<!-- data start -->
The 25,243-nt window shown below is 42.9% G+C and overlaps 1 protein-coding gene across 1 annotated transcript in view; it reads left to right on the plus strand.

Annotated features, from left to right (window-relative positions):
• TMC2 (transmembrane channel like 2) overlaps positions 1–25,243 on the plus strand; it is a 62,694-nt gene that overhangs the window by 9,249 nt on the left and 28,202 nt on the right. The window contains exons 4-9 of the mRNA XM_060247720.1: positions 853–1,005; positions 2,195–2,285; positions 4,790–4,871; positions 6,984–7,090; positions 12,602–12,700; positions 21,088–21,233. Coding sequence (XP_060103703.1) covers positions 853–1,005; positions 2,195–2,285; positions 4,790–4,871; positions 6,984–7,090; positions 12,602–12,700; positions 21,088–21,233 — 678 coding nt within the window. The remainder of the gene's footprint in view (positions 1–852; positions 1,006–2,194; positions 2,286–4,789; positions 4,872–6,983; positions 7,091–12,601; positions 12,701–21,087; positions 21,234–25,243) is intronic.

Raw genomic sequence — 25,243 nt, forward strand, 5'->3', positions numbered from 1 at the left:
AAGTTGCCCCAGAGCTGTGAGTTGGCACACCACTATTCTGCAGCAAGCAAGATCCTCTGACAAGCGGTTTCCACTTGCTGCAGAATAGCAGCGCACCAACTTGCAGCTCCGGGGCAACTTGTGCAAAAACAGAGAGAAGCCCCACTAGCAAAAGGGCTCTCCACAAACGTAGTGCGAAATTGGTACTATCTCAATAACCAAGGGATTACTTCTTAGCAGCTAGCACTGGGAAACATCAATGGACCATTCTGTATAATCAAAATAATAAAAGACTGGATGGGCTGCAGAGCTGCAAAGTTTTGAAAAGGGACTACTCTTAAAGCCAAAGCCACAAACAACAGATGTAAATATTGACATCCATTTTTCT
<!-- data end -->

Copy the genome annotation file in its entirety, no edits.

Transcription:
The 25,243-nt window shown below is 42.9% G+C and overlaps 1 protein-coding gene across 1 annotated transcript in view; it reads left to right on the plus strand.

Annotated features, from left to right (window-relative positions):
• TMC2 (transmembrane channel like 2) overlaps positions 1–25,243 on the plus strand; it is a 62,694-nt gene that overhangs the window by 9,249 nt on the left and 28,202 nt on the right. The window contains exons 4-9 of the mRNA XM_060247720.1: positions 853–1,005; positions 2,195–2,285; positions 4,790–4,871; positions 6,984–7,090; positions 12,602–12,700; positions 21,088–21,233. Coding sequence (XP_060103703.1) covers positions 853–1,005; positions 2,195–2,285; positions 4,790–4,871; positions 6,984–7,090; positions 12,602–12,700; positions 21,088–21,233 — 678 coding nt within the window. The remainder of the gene's footprint in view (positions 1–852; positions 1,006–2,194; positions 2,286–4,789; positions 4,872–6,983; positions 7,091–12,601; positions 12,701–21,087; positions 21,234–25,243) is intronic.

Raw genomic sequence — 25,243 nt, forward strand, 5'->3', positions numbered from 1 at the left:
AAGTTGCCCCAGAGCTGTGAGTTGGCACACCACTATTCTGCAGCAAGCAAGATCCTCTGACAAGCGGTTTCCACTTGCTGCAGAATAGCAGCGCACCAACTTGCAGCTCCGGGGCAACTTGTGCAAAAACAGAGAGAAGCCCCACTAGCAAAAGGGCTCTCCACAAACGTAGTGCGAAATTGGTACTATCTCAATAACCAAGGGATTACTTCTTAGCAGCTAGCACTGGGAAACATCAATGGACCATTCTGTATAATCAAAATAATAAAAGACTGGATGGGCTGCAGAGCTGCAAAGTTTTGAAAAGGGACTACTCTTAAAGCCAAAGCCACAAACAACAGATGTAAATATTGACATCCATTTTTCT